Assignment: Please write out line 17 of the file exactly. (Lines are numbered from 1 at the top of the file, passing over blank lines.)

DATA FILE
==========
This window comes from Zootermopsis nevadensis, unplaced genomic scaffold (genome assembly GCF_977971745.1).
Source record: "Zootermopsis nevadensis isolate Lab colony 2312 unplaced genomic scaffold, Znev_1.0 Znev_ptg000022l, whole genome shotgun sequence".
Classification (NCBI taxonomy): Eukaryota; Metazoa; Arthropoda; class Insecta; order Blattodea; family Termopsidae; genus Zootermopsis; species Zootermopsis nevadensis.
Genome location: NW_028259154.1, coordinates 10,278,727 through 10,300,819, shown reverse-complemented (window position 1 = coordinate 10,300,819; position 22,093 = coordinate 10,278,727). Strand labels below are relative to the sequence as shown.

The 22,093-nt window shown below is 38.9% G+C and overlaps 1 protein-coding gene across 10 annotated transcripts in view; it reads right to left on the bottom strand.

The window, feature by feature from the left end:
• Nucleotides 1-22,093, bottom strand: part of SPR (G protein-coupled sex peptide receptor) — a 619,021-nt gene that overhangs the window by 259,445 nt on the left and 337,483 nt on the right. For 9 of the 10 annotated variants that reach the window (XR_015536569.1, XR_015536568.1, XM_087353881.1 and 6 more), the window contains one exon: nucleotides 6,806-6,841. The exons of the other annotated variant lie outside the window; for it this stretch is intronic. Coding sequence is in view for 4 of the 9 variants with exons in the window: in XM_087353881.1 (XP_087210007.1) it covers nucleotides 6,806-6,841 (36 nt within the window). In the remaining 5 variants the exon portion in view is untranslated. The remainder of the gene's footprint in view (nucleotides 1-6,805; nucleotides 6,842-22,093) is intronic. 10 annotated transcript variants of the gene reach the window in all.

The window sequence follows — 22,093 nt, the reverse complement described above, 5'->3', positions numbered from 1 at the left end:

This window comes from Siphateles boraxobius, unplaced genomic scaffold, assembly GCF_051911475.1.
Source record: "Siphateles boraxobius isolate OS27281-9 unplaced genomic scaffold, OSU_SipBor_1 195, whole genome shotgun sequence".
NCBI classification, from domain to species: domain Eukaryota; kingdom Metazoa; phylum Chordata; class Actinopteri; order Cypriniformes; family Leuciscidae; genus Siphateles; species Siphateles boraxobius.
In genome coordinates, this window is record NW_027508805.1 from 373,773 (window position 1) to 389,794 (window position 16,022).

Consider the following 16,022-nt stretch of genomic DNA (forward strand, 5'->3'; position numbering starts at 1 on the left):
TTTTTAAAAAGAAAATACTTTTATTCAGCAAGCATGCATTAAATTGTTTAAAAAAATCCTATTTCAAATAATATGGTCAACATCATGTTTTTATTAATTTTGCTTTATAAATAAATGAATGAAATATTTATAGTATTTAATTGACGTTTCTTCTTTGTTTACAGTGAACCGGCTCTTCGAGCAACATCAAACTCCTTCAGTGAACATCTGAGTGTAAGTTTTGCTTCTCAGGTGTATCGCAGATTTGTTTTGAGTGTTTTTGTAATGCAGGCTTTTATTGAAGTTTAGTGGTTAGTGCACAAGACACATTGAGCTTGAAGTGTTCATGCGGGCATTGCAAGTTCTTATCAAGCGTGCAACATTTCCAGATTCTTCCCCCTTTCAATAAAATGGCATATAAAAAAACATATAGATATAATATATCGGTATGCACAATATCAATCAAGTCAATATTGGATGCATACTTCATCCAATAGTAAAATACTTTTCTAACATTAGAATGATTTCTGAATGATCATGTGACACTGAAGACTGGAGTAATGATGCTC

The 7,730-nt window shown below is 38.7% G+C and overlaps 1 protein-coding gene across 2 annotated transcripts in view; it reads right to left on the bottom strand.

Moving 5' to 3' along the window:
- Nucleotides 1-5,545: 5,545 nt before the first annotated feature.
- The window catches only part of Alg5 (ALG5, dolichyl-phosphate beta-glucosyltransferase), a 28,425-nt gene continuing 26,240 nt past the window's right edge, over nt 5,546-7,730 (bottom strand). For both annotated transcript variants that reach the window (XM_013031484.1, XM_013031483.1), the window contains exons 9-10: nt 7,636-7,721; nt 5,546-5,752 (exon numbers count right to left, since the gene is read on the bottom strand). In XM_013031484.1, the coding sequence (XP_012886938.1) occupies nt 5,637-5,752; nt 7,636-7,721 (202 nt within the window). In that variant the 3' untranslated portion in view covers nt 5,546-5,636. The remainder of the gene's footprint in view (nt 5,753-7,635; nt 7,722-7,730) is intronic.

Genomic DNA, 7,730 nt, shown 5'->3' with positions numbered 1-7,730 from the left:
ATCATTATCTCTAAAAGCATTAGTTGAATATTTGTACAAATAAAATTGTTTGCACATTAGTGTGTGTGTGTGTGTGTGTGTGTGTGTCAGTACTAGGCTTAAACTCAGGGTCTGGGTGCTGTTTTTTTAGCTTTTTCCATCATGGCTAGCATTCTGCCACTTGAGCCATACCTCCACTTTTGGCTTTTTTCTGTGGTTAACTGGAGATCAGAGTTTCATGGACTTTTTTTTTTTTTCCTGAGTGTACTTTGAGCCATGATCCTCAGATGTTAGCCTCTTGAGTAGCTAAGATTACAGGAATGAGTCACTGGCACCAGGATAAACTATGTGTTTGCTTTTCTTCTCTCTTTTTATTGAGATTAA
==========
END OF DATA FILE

- Nucleotides 1-5,545: 5,545 nt before the first annotated feature.